A full class feels small when band teacher Nicholas Gattis is in the room, like you’ve accidentally walked into a private afterschool lesson. As he moves through the music, his eyes lock onto each student, making them feel noticed and important, as if they’re the only one there.
“This is your moment to shine,” he says, pointing to a group of clarinet players.
Gattis, who lives in south Charlotte, is in his fourth year teaching band at Carmel Middle School and credits his success to knowing what it’s like to be a middle school musician. He started playing the clarinet in sixth grade and fell in love with the camaraderie of band. By high school, he had his heart set on becoming a teacher.
“Everybody has a friend in band,” he said. “You put a room full of kids together and they all have to play at the same time, well eventually, they become friends and they build these lasting friendships and they’re creating strong bonds. I think that’s why I like it, because I enjoy making music with my friends.”
Gattis has a degree in music education from Western Carolina University, but tends to channel his passion for music and the teaching styles of his former band instructors while in the classroom.
He said it’s important to give students – especially middle-schoolers – individual attention so they don’t get lost amongst their bandmates. He also listens critically for every note and instrument to distinguish which students, or parts of a song, need improvement. He said the goal is to eventually train the students’ ears so they can identify and correct their own mistakes.
Individual attention, while important, is the most difficult aspect of being a teacher, Gattis said. He admitted that catering to the different needs and personalities of his students is sometimes a struggle, but it’s worth it to see them mature and grow.
“Watching them be successful, not just in band but in other areas too, is really rewarding to me,” Gattis said.
Band is often thought of as an extracurricular activity, and usually one of the first to go when school districts are in a budget crisis, but Gattis believes students learn just as much in band as they do in a standard classroom setting. He said band teaches students communication, teamwork, how to overcome challenges and that practice and dedication result in success.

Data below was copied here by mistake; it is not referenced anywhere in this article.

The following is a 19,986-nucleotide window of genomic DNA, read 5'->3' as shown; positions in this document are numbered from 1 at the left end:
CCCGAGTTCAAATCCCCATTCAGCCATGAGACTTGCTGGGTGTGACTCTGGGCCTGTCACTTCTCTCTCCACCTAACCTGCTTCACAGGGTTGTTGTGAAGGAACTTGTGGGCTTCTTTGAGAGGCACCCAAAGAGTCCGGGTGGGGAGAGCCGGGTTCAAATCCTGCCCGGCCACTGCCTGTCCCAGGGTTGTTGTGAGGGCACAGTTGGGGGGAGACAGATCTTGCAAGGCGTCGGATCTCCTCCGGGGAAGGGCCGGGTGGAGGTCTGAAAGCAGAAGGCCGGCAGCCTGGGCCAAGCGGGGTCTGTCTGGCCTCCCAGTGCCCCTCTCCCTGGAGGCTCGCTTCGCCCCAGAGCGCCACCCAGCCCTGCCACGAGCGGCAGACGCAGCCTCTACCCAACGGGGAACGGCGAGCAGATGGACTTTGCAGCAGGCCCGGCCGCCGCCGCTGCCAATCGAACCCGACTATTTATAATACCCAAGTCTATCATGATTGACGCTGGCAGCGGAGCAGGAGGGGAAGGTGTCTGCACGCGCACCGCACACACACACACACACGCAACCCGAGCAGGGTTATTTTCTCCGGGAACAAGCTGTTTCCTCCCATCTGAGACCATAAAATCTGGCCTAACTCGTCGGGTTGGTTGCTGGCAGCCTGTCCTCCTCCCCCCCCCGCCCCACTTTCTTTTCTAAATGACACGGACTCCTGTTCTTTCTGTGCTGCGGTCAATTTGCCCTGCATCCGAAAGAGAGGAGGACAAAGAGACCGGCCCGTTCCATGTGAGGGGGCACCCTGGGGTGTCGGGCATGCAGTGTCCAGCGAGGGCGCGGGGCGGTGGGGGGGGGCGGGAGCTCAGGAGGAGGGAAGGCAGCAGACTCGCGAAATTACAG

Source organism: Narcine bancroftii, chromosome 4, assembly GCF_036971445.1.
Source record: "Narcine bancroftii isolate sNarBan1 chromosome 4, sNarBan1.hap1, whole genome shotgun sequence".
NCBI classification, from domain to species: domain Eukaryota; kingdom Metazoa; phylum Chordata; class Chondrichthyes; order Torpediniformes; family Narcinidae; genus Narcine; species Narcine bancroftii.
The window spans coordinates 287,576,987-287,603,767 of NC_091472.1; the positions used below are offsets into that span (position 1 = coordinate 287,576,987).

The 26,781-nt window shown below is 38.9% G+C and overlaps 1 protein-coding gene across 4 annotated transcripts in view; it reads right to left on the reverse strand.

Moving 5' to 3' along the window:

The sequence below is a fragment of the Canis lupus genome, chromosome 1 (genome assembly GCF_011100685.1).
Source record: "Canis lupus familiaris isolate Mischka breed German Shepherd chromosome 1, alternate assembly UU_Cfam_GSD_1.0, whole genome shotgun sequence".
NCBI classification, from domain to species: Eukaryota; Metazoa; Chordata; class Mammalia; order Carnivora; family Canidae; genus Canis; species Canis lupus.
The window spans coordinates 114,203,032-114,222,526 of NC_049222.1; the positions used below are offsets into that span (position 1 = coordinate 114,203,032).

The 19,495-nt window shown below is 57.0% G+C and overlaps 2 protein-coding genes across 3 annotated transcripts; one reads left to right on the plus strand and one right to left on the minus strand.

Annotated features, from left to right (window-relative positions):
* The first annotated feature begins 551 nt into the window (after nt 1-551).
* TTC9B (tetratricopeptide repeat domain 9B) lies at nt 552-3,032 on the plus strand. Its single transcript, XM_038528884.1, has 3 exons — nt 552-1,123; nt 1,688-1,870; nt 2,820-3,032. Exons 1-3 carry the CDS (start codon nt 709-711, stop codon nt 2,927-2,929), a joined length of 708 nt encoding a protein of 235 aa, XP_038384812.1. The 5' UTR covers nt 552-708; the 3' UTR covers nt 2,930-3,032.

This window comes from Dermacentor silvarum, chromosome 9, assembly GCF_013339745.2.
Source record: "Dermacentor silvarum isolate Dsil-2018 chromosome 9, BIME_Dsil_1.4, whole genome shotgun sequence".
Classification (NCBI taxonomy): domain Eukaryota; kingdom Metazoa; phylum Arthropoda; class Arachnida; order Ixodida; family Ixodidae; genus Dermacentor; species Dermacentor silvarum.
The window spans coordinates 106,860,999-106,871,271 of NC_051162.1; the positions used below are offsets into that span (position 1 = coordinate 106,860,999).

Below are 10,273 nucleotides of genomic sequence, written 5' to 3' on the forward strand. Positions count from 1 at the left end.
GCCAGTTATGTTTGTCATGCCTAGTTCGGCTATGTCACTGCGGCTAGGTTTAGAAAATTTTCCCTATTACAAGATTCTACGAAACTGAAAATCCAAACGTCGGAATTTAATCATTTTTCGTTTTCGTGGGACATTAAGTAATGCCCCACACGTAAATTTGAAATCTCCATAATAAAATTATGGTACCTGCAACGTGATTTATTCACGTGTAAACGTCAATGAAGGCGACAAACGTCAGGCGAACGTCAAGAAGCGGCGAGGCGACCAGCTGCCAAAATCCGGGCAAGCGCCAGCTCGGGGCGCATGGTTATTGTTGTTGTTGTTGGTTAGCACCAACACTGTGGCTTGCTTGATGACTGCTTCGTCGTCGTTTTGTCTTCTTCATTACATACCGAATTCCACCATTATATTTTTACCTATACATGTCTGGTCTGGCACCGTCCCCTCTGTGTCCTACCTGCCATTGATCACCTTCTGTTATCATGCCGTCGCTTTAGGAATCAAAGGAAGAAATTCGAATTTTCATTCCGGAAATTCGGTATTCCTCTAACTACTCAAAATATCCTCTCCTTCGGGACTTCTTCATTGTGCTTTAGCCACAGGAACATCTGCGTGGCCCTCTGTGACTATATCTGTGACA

“In a regular class, the way you perform on your homework or test only affects you. In band, you’re part of a large group and you’re important and valued,” he said. “Middle school students are at the age where they need to feel needed and depended on and so band teaches them to be someone people can rely on.”
While arts programs are losing funding and being cut from schools across the country, band at Carmel Middle School is flourishing. Since Gattis took over, students are excited and engaged. He prepares the students for two concerts a year, and also works with select seventh and eighth-grade students for Music Performance Adjudication at Wingate where they perform for comments and a rating. Last year, Carmel Middle School attended for the first time in nearly a decade and received the second-highest rating.
Recruitment and retention has also improved significantly under Gattis. Approximately 200 students now take band at the school.
“We were not even close to that before,” he said.
Gattis is looking forward to helping the school’s band program grow over the next several years and hopes it becomes one of the standout reasons students choose Carmel Middle. Until then, he said he’s happy just enjoying the everyday memorable moments of being a teacher.
“I live for those ah-ha moments when something finally clicks,” Gattis said. “Sometimes we’re in rehearsal and all the stars align and we get going and it sounds perfectly and we’ll just stop and bask in the moment. Those really are the best.”